Jump to content

  •  

CNers have asked about a donation box for Cloudy Nights over the years, so here you go. Donation is not required by any means, so please enjoy your stay.

Photo

Focus instability & support: Nikkor 180mm f/2.8 ED

  • Please log in to reply
12 replies to this topic

#1 Axunator

Axunator

    Viking 1

  • *****
  • topic starter
  • Posts: 708
  • Joined: 23 May 2015
  • Loc: Helsinki, Finland

Posted 03 January 2017 - 08:45 AM

I've had the old Nikkor 180 mm f/2.8 ED manual (AIS) lens (the one with the golden ring) for almost 30 years and used it without problems for landscape and general photography. Only recently I tried it for the first time for long-exposure AP (with SW Star Adventurer and AP-modded Nikon D7000). To my frustration I realized that when pointed up (higher than appr. 45-50 degrees), the lens rotates the focusing ring past infinity almost immediately, sliding down under its own weight! I know it's supposed to focus past infinity, that's not the problem, but the slippery nature of the focusing ring. Obviously, for general photography the lens is never in such a steep vertical position, so I have never noticed it before.

 

I took the lens to authorized Nikon repair shop (the most experienced one in these corners of the world), and they told me that the only thing they could do is to play with the amount of lubricant inside the lens. They definitely did not not want to do it and strongly advised against it, because the focusing works so beautifully and smoothly otherwise.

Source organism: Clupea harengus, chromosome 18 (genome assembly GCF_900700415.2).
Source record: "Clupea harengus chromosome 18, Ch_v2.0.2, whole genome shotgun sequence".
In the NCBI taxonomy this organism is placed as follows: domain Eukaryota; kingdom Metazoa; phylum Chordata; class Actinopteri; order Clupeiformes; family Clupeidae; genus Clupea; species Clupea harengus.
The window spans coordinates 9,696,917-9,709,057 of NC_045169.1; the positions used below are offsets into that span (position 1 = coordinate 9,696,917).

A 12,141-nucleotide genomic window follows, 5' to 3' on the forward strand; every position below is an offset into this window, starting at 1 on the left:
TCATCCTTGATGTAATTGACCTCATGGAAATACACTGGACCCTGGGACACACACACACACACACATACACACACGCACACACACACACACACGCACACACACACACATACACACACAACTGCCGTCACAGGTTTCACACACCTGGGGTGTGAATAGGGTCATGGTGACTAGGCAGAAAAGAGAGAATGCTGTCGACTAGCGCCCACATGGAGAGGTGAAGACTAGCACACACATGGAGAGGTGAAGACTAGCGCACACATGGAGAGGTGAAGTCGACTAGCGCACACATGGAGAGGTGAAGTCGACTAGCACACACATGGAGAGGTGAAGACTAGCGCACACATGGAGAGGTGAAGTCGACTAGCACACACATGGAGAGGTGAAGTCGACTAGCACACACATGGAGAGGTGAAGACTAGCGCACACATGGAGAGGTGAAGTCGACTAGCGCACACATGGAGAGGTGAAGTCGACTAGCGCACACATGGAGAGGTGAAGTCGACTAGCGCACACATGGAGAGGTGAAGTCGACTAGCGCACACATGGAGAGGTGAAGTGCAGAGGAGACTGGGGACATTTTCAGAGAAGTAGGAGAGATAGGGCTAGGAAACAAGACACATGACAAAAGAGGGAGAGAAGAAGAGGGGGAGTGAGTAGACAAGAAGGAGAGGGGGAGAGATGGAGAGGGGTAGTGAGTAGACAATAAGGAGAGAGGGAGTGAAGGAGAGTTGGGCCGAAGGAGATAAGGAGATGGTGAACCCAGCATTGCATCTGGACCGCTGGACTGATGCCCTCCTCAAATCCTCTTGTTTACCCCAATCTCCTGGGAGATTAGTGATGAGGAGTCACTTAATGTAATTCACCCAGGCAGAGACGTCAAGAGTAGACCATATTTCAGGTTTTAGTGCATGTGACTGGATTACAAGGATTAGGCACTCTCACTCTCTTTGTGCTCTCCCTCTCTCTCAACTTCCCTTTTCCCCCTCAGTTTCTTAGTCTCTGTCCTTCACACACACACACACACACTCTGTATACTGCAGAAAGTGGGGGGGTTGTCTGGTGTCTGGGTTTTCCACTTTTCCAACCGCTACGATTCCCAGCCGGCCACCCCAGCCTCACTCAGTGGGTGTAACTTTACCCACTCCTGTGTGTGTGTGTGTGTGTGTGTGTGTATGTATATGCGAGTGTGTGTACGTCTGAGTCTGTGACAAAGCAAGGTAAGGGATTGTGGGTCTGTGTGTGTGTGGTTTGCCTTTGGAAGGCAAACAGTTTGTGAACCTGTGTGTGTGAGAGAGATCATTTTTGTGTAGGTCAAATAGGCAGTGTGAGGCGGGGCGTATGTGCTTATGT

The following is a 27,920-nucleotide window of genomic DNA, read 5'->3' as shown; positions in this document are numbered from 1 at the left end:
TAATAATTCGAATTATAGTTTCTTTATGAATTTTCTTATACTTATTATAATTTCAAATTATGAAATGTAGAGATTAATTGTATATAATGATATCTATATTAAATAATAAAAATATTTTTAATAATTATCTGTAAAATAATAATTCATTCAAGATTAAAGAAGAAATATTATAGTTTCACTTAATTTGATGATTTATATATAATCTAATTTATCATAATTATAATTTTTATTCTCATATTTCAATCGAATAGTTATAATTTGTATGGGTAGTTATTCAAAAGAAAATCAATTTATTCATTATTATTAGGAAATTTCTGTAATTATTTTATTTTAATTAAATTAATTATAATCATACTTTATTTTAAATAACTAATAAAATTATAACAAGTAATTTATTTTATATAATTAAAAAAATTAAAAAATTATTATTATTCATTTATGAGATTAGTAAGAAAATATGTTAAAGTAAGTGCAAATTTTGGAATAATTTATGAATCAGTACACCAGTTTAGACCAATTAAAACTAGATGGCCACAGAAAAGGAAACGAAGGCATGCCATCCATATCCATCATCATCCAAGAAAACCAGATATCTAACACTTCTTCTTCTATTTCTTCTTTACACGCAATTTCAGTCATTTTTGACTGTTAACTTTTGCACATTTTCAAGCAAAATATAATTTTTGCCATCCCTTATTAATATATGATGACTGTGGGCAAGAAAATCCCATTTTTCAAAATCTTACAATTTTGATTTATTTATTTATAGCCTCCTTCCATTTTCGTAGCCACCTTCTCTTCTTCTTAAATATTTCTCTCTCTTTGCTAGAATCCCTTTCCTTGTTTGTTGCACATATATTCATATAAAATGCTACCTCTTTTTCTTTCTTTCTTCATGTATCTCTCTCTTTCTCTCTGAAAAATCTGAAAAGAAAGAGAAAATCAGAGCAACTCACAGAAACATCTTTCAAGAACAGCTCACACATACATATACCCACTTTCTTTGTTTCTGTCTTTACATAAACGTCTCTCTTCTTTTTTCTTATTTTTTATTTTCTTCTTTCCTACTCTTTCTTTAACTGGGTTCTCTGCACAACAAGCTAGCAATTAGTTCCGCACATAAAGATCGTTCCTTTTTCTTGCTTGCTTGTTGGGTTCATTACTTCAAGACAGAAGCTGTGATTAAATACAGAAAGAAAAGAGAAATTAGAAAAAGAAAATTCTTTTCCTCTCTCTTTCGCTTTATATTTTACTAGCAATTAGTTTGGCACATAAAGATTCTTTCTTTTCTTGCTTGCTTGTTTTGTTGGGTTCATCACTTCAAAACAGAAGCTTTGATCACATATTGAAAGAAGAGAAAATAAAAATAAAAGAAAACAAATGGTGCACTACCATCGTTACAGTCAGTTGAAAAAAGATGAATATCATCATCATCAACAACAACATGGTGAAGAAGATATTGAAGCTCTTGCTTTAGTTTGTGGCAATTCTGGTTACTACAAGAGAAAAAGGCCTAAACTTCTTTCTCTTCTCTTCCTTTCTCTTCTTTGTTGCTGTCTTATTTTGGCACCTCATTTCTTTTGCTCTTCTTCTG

Anyone else had this problem? Ideas? Just taping the focusing ring after finding perfect focus?

 

Another question related to the same lens (do not want to start another thread): On some CN threads and blogs (e.g. in this one http://www.astropix....NIKON_180MM.HTM by Jerry Lodriguss) people have recommended guidescope rings to support the lens (since it does not have a mounting collar). Is this really necessary? If the weight of the lens would cause too much flexure on the bayonet, I would presume that Nikon would have put a collar on it to begin with? Again, for general photography, with just the camera body mounted on tripod I've never had any problems. FWIW, I do use it only with Nikon bodies, so I do not need a Nikon-to-Canon adapter between the lens and the body, which obviously might make the combination more flexure-prone and stressful for the bayonet with the rather heavy, unsupported lens.